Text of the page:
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Section A.13.  Answers for Chapter 14

 
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A.13. Answers for Chapter 14

A.13.1. Exercise 1

There a couple of ways to tackle this problem. In our solution, we created a MyDate package in the same file as the script. The naked block defines the scope of the package MyDate statement. Later, in our script, we can't use the module because Perl won't find a file for it. We'll have to remember to call the import method to get the symbols into our main namespace.

To make the AUTOLOAD subroutine work only for the right subroutines, we defined %Allowed_methods to hold the names of the methods that will work. Their values are their offsets in the list we get back from localtime. That almost solves it, but localtime uses 0-based numbers for the month and year. In the @Offsets array, we store the number to add to the corresponding entry in the localtime list. It seems like a lot of work now since only two values have offsets, but doing it this way eliminates two special cases.

We need a new method (or some constructor) to give us an object. In this example, it doesn't really matter what the object actually looks like. We just use an empty, anonymous hash blessed into the current package (that's the first thing in the argument list, so it's $_[0]). We also know that we'll need a DESTROY method, since Perl will automatically look for it when it tries to clean up the object. If we don't have it, our AUTOLOAD will complain about an unknown method when it tries to handle DESTROY on its own (comment out the DESTROY to see what happens).

Inside the AUTOLOAD, we store the method name in $method so we can change it. We want to strip off the package information and get just the method name. That's everything after the last ::, so we use the substitution operator to get rid of everything up to that point. Once we have the method name, we look for its key in %Allowed_methods. If it's not there, we print an error with carp. TRy calling an unknown method. For which line does Perl report the error?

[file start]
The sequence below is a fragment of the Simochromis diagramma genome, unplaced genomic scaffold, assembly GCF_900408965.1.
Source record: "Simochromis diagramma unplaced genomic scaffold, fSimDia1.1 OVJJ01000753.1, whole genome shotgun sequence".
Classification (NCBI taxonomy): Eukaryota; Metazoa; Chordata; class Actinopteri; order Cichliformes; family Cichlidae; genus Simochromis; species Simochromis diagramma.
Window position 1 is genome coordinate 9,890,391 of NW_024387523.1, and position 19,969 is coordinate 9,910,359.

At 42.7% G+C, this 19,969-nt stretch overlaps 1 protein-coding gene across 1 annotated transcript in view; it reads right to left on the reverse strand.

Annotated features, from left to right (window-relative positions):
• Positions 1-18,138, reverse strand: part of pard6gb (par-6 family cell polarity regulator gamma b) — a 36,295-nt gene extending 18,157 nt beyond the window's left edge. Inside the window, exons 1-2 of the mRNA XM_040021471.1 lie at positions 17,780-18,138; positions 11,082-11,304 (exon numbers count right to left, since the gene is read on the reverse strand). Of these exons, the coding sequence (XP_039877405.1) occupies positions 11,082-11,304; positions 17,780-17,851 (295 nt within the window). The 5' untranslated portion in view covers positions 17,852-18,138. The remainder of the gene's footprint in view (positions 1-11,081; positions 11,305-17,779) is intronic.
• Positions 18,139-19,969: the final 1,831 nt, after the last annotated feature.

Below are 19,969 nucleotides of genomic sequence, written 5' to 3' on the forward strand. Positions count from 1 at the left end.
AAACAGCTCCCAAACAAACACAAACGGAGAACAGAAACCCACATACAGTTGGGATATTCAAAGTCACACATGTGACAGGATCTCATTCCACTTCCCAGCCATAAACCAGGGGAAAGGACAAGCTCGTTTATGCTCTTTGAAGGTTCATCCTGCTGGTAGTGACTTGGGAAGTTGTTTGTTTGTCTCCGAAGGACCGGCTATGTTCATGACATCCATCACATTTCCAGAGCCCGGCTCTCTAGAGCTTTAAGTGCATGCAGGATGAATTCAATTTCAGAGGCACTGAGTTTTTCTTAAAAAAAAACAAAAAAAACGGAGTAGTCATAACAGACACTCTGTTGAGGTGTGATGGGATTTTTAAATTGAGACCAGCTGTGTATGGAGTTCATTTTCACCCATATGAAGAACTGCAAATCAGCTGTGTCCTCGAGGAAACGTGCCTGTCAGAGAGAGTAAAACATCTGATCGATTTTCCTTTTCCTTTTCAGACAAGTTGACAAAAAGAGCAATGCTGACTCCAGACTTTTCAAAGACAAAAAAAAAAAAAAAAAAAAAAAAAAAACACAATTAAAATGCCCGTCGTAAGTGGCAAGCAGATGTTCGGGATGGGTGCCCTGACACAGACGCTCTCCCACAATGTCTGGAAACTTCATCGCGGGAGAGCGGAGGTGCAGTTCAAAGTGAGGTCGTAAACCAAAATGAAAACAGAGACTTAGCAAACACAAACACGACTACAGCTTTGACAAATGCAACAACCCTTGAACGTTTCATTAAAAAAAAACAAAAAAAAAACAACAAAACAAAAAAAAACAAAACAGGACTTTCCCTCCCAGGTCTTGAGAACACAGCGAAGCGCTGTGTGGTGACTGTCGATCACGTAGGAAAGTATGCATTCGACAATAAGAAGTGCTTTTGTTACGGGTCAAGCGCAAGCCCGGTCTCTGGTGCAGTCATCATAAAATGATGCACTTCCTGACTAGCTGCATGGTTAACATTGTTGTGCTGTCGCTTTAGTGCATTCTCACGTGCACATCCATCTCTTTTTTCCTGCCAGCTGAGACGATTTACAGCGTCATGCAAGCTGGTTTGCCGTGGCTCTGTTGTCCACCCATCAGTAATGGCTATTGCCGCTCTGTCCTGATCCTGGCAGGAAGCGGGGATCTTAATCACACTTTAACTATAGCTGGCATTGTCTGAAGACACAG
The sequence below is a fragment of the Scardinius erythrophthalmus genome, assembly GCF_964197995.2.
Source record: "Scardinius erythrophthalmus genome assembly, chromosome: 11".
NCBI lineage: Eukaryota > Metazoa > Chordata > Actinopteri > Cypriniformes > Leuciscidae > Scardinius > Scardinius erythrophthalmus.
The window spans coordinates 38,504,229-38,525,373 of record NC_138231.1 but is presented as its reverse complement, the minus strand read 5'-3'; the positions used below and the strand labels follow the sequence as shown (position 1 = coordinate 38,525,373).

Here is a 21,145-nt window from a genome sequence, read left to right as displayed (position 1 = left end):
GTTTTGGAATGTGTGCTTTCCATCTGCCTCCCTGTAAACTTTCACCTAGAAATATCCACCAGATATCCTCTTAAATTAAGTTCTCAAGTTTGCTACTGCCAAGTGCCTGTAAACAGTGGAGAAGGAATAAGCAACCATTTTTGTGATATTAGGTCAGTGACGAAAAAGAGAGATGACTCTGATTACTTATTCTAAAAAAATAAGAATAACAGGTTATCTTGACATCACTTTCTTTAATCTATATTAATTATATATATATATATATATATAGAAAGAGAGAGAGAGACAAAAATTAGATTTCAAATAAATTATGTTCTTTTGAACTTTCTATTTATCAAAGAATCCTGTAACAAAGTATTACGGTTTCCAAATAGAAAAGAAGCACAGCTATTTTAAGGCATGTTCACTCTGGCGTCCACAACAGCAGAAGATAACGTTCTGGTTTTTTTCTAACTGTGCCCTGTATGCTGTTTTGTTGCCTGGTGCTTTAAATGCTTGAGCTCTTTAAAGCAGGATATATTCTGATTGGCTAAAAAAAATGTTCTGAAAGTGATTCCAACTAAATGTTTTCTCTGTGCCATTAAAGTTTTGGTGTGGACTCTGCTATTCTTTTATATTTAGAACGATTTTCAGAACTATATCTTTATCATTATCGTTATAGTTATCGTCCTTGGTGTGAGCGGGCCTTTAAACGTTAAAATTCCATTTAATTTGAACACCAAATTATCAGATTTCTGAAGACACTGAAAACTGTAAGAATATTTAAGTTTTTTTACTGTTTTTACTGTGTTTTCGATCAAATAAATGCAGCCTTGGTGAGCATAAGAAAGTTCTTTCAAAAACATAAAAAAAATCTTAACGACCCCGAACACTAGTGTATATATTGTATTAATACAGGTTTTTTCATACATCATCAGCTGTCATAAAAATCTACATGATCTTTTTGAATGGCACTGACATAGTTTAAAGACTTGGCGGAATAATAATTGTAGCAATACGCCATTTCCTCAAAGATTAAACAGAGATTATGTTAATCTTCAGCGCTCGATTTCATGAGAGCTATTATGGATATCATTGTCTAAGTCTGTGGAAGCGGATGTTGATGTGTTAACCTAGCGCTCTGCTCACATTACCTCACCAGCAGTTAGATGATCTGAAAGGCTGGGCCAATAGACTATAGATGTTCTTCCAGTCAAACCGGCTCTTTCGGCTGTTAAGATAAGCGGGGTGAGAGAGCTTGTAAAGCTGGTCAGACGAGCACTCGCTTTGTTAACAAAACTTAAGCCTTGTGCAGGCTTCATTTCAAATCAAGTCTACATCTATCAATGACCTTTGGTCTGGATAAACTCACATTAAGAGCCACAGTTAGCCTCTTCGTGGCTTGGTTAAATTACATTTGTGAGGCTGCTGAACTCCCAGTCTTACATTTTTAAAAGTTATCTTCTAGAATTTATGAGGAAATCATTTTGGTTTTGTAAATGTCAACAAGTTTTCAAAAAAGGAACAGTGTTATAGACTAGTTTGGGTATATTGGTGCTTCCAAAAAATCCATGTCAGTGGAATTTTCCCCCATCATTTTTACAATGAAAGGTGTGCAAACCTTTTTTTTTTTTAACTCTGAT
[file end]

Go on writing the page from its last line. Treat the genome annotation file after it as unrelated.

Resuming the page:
If we find the method name in %Allowed_methods, we get the value, which is the position of the value in the localtime list. We store that in $slice_index and use it to get the value from localtime as well as the offset for that value. We add those two values together and return the result.

That sounds like a lot of work, but how much work would we have to do to add new methods for the hour and minute? We simply add those names to %Allowed_methods. Everything else already works.

#!/usr/bin/perl -w
use strict;

{
package MyDate;
use vars qw($AUTOLOAD);

use Carp;

my %Allowed_methods = qw( date 3 month 4 year 5 );
my @Offsets         = qw(0 0 0 0 1 1900 0 0 0);

sub new      { bless {  }, $_[0] }
sub DESTROY  {  }

sub AUTOLOAD {
        my $method = $AUTOLOAD;
        $method =~ s/.*:://;

        unless( exists $Allowed_methods{ $method } ) {
                carp "Unknown method: $AUTOLOAD";
                return;
                }

        my $slice_index = $Allowed_methods{ $method };

        return (localtime)[$slice_index] + $Offsets[$slice_index];
        }
}

MyDate->import;         # we don't use it
my $date = MyDate->new(  );

print "The date is "  . $date->date  . "\n";
print "The month is " . $date->month . "\n";
print "The year is "  . $date->year  . "\n";

A.13.2. Exercise 2

Our script looks the same as the previous answer with the addition of the UNIVERSAL::debug routine. At the end of our script, we call the debug method on our $date object. It works without changing the MyDate module.

MyDate->import;         # we don't use it
my $date = MyDate->new(  );

sub UNIVERSAL::debug {
        my $self = shift;
        print '[' . localtime . '] ' . join '|', @_
        }

print "The date is "  . $date->date  . "\n";
print "The month is " . $date->month . "\n";
print "The year is "  . $date->year  . "\n";

$date->debug( "I'm all done" );

How did that get past the AUTOLOAD? Remember that Perl searches through all of @ISA and UNIVERSAL before it starts looking in any AUTOLOAD method. So, Perl finds UNIVERSAL::debug before it has to use our AUTOLOAD magic.


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